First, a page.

Julie Docherty

What has happened to our country?



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Even now, with all we’ve been through with the federal Conservatives, I was still shocked by this recent news. Buried deep in the pages of the government’s budget implementation bill, C-60, is a provision that effectively gives it the head seat at the CBC management table.

The clause allows cabinet to have final say on salaries, working conditions and collective bargaining positions, and obliterates the arm’s length relationship stipulated by the Broadcasting Act.

Also captured in the attempt to manage news, public discourse and information, are the Canada Council for the Arts, the International Development Research Centre and the National Arts Centre.

News, research and the expression of ideas through art are powerful catalysts for challenge and change in any society; or, to put it another way, they can be dangerous to a sitting government with unpopular ideas.

North of 60, we’ve seen the triumph of right-wing ideology, the expression of which is found in federal budgets, omnibus bills and eager-to-please territorial governments that lack the desire or courage to stand up for Northerners. The combination of these forces has given power to the dangerous notion that resource development, big corporations and privatization come before the needs of the people who live here.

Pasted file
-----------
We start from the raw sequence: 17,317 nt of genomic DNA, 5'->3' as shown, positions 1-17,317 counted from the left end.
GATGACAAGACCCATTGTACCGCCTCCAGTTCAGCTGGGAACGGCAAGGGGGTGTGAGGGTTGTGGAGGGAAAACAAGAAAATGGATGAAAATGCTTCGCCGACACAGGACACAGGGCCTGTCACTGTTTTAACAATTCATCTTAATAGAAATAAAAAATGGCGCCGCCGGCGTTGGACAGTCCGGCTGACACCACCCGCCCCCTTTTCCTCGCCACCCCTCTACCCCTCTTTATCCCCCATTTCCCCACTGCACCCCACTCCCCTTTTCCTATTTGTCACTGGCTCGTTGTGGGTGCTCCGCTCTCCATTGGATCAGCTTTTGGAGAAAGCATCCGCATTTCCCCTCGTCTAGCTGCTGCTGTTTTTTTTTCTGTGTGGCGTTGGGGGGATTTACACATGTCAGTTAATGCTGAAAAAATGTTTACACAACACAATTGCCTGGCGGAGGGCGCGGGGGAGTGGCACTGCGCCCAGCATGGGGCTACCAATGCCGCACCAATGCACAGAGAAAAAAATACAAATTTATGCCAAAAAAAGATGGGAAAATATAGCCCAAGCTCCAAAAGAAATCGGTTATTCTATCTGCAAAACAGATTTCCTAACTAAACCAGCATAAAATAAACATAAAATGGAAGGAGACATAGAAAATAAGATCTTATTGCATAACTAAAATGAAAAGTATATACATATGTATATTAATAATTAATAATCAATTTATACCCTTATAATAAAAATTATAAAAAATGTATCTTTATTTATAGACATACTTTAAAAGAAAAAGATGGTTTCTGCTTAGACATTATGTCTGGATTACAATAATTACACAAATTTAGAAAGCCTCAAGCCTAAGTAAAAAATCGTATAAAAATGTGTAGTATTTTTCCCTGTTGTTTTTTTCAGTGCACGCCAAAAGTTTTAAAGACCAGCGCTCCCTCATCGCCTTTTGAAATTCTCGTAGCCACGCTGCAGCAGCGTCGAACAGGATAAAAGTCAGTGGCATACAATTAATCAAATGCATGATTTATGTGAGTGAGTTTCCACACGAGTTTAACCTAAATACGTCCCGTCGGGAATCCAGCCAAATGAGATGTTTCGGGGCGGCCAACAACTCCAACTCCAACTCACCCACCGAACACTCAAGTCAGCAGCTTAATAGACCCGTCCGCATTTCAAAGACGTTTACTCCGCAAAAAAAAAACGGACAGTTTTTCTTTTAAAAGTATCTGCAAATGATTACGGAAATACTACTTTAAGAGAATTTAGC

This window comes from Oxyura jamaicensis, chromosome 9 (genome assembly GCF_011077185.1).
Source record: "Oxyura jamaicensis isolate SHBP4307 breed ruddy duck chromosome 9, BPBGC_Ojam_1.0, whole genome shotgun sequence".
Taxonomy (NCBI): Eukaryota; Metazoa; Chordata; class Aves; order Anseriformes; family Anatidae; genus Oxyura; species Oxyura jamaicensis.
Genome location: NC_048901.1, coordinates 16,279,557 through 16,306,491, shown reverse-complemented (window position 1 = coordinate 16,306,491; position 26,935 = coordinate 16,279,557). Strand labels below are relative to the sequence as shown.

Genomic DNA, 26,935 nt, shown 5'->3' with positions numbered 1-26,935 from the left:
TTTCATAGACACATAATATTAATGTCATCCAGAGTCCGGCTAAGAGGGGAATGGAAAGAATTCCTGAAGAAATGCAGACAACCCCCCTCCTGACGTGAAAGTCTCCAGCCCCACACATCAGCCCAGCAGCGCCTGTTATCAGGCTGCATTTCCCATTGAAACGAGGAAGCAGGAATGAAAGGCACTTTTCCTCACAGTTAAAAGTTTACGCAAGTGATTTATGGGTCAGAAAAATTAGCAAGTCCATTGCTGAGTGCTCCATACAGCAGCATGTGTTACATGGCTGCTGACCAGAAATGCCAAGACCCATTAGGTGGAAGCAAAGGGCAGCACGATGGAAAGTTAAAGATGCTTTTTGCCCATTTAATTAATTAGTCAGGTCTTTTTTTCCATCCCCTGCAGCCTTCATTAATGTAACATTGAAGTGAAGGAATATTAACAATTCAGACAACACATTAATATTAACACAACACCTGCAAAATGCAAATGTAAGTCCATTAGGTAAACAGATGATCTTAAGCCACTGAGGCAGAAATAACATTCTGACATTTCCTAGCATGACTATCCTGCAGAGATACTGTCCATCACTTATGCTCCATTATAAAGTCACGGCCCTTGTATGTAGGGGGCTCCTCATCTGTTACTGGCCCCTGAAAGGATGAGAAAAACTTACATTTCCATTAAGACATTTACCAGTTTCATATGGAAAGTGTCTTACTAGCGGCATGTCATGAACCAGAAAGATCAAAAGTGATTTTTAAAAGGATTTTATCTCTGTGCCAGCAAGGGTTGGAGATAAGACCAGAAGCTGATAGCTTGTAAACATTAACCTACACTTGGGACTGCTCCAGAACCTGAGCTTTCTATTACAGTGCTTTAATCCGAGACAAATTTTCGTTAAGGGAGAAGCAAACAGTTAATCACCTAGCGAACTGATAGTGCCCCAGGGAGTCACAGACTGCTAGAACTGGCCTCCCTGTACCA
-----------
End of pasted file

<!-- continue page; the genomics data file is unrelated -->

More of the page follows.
Last summer when the Prime Minister took his yearly jaunt through our territories, we joined with the Union of Northern Workers, Nunavut Employees Union and Yukon Employees Union to issue open letters in the media that garnered national attention. We reminded the government that the North is more than just a resource extraction site for oil, gas, and mining companies, many with ruinous practices whose legacies will be felt far into the future.

More than 100,000 people reside here, we said, and we rely on strong programs, public services, good jobs and a healthy environment. But there has been no action. Instead, there has been only minimal support for people but maximum marshaling of public resources, tax dollars and legislative initiatives to prompt a bonanza for the business sector.

April’s Labour Market Bulletin states that youth unemployment stands at nearly 27% in Nunavut. That is scandalous.

Food, housing, poverty and lack of access to basic services are endemic to all three territories. Workers who deliver crucial public services are disappearing, as are the services we provide. Privatization looms large and so does the expectation that individuals will dig deep into their pockets if they want access to what previously existed in the public sector.

As the Conservatives try to force a dramatic reshaping of our country, our entitlements, our work and leisure lives—and our ideas about society—the labour movement will stand in its way. We are a powerful force, made even stronger by the PSAC’s campaign against cutbacks.

Every member has a vital role to play in this, and the maximum efforts of every committee and council are crucial to ensure that Canada remains a country of equality of opportunity, and of hope. Let’s not let things slide until it’s too late.


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This page contains a single entry by Julie Docherty published on June 5, 2013 8:29 AM.

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